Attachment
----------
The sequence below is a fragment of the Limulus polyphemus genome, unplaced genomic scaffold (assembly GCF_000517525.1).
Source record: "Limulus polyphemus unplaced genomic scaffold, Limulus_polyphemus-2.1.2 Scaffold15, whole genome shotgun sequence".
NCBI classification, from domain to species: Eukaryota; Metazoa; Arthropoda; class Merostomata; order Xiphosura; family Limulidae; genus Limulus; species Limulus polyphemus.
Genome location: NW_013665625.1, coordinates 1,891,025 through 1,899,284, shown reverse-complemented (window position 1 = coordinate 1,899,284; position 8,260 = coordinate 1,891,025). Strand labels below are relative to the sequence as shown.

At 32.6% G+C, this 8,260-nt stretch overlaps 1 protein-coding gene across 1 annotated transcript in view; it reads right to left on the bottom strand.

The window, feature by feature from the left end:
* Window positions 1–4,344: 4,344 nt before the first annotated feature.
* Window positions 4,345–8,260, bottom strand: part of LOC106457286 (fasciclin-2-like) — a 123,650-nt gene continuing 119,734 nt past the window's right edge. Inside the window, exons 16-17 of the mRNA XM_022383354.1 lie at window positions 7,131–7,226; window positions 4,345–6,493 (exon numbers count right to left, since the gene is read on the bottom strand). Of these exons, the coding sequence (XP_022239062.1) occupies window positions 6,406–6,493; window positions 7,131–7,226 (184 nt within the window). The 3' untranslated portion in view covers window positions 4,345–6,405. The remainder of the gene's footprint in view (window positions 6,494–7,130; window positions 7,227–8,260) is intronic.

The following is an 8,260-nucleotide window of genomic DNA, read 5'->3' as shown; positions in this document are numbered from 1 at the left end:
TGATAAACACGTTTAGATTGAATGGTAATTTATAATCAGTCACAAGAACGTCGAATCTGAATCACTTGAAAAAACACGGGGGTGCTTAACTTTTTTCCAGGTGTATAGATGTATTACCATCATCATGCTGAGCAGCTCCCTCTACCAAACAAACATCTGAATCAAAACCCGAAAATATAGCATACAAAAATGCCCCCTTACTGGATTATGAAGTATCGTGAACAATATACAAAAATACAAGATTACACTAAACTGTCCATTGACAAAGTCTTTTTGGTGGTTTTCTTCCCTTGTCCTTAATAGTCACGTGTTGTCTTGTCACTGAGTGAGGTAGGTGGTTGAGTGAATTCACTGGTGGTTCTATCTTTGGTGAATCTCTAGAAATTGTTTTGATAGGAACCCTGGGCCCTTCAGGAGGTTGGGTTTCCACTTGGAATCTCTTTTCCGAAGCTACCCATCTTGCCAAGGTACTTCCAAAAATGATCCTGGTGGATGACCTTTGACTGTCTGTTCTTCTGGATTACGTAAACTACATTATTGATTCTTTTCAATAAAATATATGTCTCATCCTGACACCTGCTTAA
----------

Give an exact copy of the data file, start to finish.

The sequence below is a fragment of the Limulus polyphemus genome, unplaced genomic scaffold (assembly GCF_000517525.1).
Source record: "Limulus polyphemus unplaced genomic scaffold, Limulus_polyphemus-2.1.2 Scaffold15, whole genome shotgun sequence".
NCBI classification, from domain to species: Eukaryota; Metazoa; Arthropoda; class Merostomata; order Xiphosura; family Limulidae; genus Limulus; species Limulus polyphemus.
Genome location: NW_013665625.1, coordinates 1,891,025 through 1,899,284, shown reverse-complemented (window position 1 = coordinate 1,899,284; position 8,260 = coordinate 1,891,025). Strand labels below are relative to the sequence as shown.

At 32.6% G+C, this 8,260-nt stretch overlaps 1 protein-coding gene across 1 annotated transcript in view; it reads right to left on the bottom strand.

The window, feature by feature from the left end:
* Window positions 1–4,344: 4,344 nt before the first annotated feature.
* Window positions 4,345–8,260, bottom strand: part of LOC106457286 (fasciclin-2-like) — a 123,650-nt gene continuing 119,734 nt past the window's right edge. Inside the window, exons 16-17 of the mRNA XM_022383354.1 lie at window positions 7,131–7,226; window positions 4,345–6,493 (exon numbers count right to left, since the gene is read on the bottom strand). Of these exons, the coding sequence (XP_022239062.1) occupies window positions 6,406–6,493; window positions 7,131–7,226 (184 nt within the window). The 3' untranslated portion in view covers window positions 4,345–6,405. The remainder of the gene's footprint in view (window positions 6,494–7,130; window positions 7,227–8,260) is intronic.

The following is an 8,260-nucleotide window of genomic DNA, read 5'->3' as shown; positions in this document are numbered from 1 at the left end:
TGATAAACACGTTTAGATTGAATGGTAATTTATAATCAGTCACAAGAACGTCGAATCTGAATCACTTGAAAAAACACGGGGGTGCTTAACTTTTTTCCAGGTGTATAGATGTATTACCATCATCATGCTGAGCAGCTCCCTCTACCAAACAAACATCTGAATCAAAACCCGAAAATATAGCATACAAAAATGCCCCCTTACTGGATTATGAAGTATCGTGAACAATATACAAAAATACAAGATTACACTAAACTGTCCATTGACAAAGTCTTTTTGGTGGTTTTCTTCCCTTGTCCTTAATAGTCACGTGTTGTCTTGTCACTGAGTGAGGTAGGTGGTTGAGTGAATTCACTGGTGGTTCTATCTTTGGTGAATCTCTAGAAATTGTTTTGATAGGAACCCTGGGCCCTTCAGGAGGTTGGGTTTCCACTTGGAATCTCTTTTCCGAAGCTACCCATCTTGCCAAGGTACTTCCAAAAATGATCCTGGTGGATGACCTTTGACTGTCTGTTCTTCTGGATTACGTAAACTACATTATTGATTCTTTTCAATAAAATATATGTCTCATCCTGACACCTGCTTAA